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The Cancer Connection

The Cancer Connection

The preserved food you love to snack on can potentially put you at risk of cancer of the respiratory tract. You can protect yourself with a diet full of fresh goodness.

Yashna Harjani

Cancer is really a group of diseases that arise from the unchecked growth of body cells. Cancer takes many forms and can occur at various places in the body. Nasopharyngeal cancer, otherwise called NPC, refers to cancer in the nose, pharynx and larynx - all parts the respiratory systems. It is also the sixth most common cancer in Singapore, striking some 300 patients annually.

Southern Chinese all over the world seem more susceptible to NPC than any other race. In Singapore, NPC is the most frequent cancer among Cantonese especially Chinese males aged 15 to 34 years.

Characteristics of Nasopharyngeal Cancer
NPC seems to run in families. One early warning of NPC is the presence of high levels of antibodies to the Epstein-Barr Virus (EBV). This is a herpes virus thought to be the cause of various types of cancers. Besides this, many traditional food habits and smoking have also been identified as likely causes of NPC.

According to Dr Goh Boon Cher, a consultant at the Cancer Therapeutics and Research Group at the National University Hospital (NUH), said in a Channel NewsAsia report this week: The Chinese population has the highest risk of getting the cancer. Those most at risk are aged between 40 and 50 years.

Symptoms are very innocuous. Dr Khoo Tan Hoon, a consultant at the Therapeutic Radiology Department of the National Cancer Centre, said that an external sign of the cancer can be seen when it gets in the neck, and also there could be a swelling.

Other early signs include blood in the sputum and hearing problems that do not seem to go away. But it is not easy to detect NPC. A study at the Singapore General Hospital found that nearly a fifth of patients with NPC had delayed diagnosis. And many of the factors responsible for the delays appear to be preventable by better patient education and counselling.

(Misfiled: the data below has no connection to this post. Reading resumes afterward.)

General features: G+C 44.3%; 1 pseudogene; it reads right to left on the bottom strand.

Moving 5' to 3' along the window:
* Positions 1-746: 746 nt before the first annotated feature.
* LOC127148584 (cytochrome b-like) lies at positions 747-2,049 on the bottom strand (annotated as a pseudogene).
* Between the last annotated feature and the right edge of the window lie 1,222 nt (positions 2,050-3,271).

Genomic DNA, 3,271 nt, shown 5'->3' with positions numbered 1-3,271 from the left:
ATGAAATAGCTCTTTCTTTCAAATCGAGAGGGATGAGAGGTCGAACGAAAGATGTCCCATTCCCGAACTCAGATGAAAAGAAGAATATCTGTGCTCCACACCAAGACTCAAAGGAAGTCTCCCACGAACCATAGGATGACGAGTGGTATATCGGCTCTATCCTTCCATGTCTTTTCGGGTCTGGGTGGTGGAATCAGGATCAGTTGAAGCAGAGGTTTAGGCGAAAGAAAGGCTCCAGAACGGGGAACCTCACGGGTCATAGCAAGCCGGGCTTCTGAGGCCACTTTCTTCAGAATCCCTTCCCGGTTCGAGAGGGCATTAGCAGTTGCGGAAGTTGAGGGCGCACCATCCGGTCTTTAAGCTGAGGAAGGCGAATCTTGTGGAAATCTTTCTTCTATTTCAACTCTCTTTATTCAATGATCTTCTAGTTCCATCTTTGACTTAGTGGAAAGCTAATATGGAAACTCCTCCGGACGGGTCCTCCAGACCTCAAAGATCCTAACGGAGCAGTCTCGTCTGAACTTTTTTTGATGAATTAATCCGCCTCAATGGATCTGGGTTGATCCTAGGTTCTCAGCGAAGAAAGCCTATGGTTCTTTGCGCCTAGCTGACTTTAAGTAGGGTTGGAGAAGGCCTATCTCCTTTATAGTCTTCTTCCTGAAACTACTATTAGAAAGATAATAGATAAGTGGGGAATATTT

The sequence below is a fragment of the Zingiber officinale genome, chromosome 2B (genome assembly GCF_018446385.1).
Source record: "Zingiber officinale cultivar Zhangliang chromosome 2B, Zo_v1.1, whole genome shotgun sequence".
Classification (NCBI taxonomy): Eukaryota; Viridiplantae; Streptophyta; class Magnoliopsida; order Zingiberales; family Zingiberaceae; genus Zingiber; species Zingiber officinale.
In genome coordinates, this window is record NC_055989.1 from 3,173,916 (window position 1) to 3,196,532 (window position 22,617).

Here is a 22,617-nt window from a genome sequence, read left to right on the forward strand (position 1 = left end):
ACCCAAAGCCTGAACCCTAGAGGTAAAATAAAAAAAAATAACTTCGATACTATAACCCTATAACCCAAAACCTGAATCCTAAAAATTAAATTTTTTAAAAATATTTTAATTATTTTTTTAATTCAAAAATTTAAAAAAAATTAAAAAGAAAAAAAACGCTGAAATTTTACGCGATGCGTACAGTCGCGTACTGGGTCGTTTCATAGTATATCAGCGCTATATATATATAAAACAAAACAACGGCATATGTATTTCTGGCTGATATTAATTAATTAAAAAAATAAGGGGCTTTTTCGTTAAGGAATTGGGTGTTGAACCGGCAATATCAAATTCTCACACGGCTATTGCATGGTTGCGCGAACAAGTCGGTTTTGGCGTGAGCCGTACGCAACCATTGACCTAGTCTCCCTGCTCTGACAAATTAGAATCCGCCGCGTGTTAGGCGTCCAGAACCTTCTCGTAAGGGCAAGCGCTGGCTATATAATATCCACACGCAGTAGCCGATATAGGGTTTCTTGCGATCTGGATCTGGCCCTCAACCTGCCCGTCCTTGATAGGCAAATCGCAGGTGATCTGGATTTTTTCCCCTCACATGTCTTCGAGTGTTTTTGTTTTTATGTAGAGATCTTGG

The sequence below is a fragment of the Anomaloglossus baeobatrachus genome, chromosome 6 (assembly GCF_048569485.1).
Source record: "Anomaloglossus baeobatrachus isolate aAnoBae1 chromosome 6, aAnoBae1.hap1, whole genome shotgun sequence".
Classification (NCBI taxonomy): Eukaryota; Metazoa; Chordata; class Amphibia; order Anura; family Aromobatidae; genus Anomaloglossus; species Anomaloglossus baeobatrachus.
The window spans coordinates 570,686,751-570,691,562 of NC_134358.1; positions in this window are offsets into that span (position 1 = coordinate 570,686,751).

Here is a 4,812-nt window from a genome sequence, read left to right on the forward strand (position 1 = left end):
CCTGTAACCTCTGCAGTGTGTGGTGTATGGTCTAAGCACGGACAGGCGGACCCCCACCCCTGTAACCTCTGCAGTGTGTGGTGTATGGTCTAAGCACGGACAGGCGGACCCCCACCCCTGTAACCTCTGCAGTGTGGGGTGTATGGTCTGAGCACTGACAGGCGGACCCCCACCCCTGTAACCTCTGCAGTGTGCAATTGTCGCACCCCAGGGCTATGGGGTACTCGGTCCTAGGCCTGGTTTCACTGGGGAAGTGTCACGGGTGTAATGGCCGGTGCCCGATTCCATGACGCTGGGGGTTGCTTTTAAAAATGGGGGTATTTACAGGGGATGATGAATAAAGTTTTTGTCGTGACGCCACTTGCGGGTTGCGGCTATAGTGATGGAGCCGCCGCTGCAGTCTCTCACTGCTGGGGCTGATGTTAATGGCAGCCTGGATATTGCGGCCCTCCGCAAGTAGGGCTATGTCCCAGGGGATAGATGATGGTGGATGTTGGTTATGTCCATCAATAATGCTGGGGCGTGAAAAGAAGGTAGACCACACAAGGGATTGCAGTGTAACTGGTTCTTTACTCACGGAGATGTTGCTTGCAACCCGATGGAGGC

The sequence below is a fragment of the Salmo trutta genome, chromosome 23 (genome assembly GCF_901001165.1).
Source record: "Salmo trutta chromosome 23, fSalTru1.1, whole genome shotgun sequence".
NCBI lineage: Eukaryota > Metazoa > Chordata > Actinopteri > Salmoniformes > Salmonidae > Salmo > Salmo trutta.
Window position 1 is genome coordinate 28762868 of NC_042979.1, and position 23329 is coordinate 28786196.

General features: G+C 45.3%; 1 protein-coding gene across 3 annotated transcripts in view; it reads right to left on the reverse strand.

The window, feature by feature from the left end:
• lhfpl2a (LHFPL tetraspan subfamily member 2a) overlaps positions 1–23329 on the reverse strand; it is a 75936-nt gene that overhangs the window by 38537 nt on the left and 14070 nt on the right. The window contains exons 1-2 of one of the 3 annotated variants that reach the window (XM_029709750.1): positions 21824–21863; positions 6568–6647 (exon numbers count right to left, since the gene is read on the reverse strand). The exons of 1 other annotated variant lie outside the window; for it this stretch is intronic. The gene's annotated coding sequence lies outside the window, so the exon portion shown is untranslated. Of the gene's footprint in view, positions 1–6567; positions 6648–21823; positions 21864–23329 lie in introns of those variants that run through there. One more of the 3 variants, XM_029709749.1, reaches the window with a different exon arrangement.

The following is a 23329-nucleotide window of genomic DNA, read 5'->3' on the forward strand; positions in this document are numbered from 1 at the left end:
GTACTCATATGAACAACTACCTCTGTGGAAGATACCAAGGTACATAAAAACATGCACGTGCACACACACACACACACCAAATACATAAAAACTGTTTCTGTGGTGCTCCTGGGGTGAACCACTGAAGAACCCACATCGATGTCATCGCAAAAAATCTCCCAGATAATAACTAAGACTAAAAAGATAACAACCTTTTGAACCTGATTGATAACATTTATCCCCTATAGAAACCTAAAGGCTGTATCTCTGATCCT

What You Can Do To Protect Yourself
Research on the relationship between diet and NPC has been ongoing. Dietary deterrents and protective benefits of some foods have been highlighted. Not only diet in adulthood, but weaning practices, diets in childhood and adolescence too impact development of NPC. Based on evidence that has been accumulated, listed below are some dietary dos and don'ts that can help protect you against NPC.

The Dos
1. Pack in The Fruits - When you reduce your consumption of fresh fruits and vegetables, you will face an increased risk of NPC. There is also increased risk when you cut back on foods rich in vitamin C. A switch from a high-protein diet to one rich in vegetables and fruits would result in a drop in EBV antibodies. NPC patients are often found to have high level of EBV antibodies.

The normal recommendation for fruits is two servings, two small fruits or two hawker-sized portions of fruits and for vegetables it is about 2 half bowls (rice bowls) of cooked vegetables daily.